Perhaps the biggest trend of the moment is using non-standard ingredients to make beer. We have two beers on the Satori list that are useful examples--Bend Brewing's Ching Ching, a pomegranate and hibiscus Berliner weisse, and Burnside Sweet Heat, an apricot and pepper wheat ale. (Throw Deschutes Chainbreaker in there, too.) American craft breweries--not to mention breweries over the span of history--have often wandered into the fruit, spice, and veggie aisle for added flavor oomph. But often, the additives were there to mask the beer. The current trend is an evolution in brewing where the beer's nature is accentuated and bent in the direction of fine cuisine. Not every experiment works, but those that do are helping to redefine the way we think about beer. I expect this trend to continue and fundamentally change beer. It could take decades, but I think it's irreversible and inevitable. Oh--and good.

I've had to consider the Satori hopefuls in light of these larger trends and I've come up with a winner, which I'll announce tomorrow.


  1. the biggest trend that i observed this past year was brandy barrel-aging. looking fwd to tomorrow!

  2. I'll put my money on India Red Ales being big in the UK for 2012, they're just starting to really shine. Shame about the abbreviation though...

  3. My opinion is that barrel aging is the most prevalent trend of 2011. It seems like everyone is either doing it or trying to do it. The strange ingredients trend on your list certainly goes along with the gaining popularity of barrel aging, since brewers are experimenting widely with fruits, spices, etc.

    Here's a tangent with respect to the Strong Ales trend. You mention Boneyard Hop Venom. By chance, I visited Boneyard this afternoon and spoke to Beerlogist (aka brewmaster and co-owner) Anthony Lawrence for an hour or so. He told me they are dialing Hop Venom down to around 8.5% and RPM down to 7.0% from the current 7.5%. The reasoning? In looking around at other beers in these styles (Hop Venom a IIPA, RPM a standard IPA) he figures his beers are slightly on the heavy side. He said these beers can maintain their integrity without the higher ABV.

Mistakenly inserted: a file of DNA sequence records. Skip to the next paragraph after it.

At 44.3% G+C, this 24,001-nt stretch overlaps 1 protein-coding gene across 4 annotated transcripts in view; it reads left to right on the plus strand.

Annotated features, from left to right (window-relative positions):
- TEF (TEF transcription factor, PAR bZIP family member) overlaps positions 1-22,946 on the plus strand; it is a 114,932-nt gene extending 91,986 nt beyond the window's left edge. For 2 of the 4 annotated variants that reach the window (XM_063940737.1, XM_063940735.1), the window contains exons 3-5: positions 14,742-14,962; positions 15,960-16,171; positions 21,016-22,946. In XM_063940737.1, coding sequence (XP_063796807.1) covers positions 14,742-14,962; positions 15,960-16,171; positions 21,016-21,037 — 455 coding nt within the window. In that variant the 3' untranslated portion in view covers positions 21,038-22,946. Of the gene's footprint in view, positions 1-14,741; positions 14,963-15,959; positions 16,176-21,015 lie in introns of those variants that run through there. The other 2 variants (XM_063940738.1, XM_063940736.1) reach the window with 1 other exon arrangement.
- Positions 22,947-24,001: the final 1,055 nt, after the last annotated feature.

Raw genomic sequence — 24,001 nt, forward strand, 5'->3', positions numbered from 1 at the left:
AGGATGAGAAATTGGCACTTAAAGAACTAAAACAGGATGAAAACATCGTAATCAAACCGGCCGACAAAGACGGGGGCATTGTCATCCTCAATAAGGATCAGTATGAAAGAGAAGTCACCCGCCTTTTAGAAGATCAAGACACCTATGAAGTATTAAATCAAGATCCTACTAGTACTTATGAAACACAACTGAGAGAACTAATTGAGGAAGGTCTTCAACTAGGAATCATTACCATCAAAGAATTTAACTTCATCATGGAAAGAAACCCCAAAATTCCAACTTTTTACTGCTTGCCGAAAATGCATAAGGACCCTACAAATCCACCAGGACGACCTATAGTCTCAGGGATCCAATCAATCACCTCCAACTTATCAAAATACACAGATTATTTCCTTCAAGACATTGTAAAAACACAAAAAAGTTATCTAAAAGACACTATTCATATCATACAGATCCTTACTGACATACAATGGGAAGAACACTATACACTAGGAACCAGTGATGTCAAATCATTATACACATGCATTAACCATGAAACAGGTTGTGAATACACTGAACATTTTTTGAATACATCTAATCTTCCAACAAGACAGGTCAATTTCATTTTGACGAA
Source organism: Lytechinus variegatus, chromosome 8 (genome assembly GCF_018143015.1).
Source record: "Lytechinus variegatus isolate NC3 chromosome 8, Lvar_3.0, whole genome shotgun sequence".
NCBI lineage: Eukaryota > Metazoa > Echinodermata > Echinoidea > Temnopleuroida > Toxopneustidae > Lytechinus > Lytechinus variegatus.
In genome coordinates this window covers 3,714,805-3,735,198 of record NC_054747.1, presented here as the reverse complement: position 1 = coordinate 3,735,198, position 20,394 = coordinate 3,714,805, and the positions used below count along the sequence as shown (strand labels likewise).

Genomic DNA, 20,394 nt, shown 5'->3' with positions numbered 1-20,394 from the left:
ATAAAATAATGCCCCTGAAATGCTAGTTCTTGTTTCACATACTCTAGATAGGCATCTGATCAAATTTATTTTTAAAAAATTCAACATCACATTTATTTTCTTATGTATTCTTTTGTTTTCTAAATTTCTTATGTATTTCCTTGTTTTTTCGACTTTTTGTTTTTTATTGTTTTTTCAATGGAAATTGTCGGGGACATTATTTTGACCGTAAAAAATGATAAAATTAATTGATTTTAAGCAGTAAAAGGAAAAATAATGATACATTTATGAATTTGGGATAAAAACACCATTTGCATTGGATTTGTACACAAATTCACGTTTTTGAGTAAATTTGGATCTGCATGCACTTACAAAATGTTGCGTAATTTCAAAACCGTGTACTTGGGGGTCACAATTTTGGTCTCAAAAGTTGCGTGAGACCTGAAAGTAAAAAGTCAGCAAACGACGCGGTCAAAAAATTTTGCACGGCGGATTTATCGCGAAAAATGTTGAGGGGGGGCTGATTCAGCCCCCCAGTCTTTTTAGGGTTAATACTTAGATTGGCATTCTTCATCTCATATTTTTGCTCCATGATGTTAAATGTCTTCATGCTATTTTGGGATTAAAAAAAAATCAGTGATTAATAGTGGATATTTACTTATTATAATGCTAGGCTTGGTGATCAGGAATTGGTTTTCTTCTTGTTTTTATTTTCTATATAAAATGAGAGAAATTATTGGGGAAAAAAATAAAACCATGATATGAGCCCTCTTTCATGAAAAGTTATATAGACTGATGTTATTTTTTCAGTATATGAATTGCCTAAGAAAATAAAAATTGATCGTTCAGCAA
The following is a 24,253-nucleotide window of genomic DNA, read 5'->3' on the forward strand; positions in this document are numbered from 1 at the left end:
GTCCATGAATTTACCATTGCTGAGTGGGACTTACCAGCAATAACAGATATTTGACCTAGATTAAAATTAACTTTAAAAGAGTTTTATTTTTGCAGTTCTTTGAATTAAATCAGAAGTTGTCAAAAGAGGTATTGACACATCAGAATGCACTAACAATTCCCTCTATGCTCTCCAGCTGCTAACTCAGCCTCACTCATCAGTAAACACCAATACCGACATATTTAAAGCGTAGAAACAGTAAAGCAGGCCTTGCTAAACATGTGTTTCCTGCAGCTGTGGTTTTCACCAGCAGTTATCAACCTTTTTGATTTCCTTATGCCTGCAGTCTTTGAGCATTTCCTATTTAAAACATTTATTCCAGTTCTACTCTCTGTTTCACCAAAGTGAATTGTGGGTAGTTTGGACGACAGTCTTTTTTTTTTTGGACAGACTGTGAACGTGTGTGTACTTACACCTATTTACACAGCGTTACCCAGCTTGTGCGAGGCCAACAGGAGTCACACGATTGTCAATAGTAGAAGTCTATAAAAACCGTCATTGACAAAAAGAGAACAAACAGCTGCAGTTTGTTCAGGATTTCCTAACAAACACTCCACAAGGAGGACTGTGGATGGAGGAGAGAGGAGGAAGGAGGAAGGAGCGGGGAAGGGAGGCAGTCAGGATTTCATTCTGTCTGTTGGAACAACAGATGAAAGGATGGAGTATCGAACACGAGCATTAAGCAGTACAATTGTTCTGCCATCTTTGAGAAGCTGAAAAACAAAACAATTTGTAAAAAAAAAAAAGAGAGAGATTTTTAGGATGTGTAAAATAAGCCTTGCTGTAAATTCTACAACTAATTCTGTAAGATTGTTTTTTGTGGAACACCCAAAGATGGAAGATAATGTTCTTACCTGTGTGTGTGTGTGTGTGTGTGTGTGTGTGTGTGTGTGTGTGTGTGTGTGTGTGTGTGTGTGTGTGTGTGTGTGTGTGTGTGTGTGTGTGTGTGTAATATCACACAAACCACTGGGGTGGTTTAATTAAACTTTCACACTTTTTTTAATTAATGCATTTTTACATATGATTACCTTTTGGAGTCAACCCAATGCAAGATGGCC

Just my 2 cents.

  4. Jim, I don't know that brandy-barrel rises to the level of trend yet, but I'll keep my eye on it.

    GD, are these the big, hoppy reds like we have in the US, or something else?

    Ted, I like that you're giving it an extra year this time around. Mustn't be hasty.

    Pete, I'd say barrel-aging was a trend of a few years back--one, obviously, that continues. I'm pleased to hear that Boneyard news--I have very little use for massive beers in my daily life, but I could justify 7%. If I worked at it.

  5. Jeff, so far I've seen a lot of big (american) hopped India Red Ales coming forward, Buxton High Tor is a perfect example. It seems Red Rye Ales may be a big thing too.

  6. Let's not forget a very good example of strange ingredients: Rogue's new limited Maple Bacon Ale. You are absolutely right: it seems as if you can throw any edible thing in beer and it will be a huge hit!

  7. "BridgePort is an appropriate marker for the trend because when they released one of the earliest IPAs back in 1996, they thought it needed to be a sessionable 5.5% to sell. They wouldn't make that decision today."
    Although I agree with you about strong ales in general, Bridgeport's newest 6 pack is a 5.6% "black pale ale." Pretty tasty too.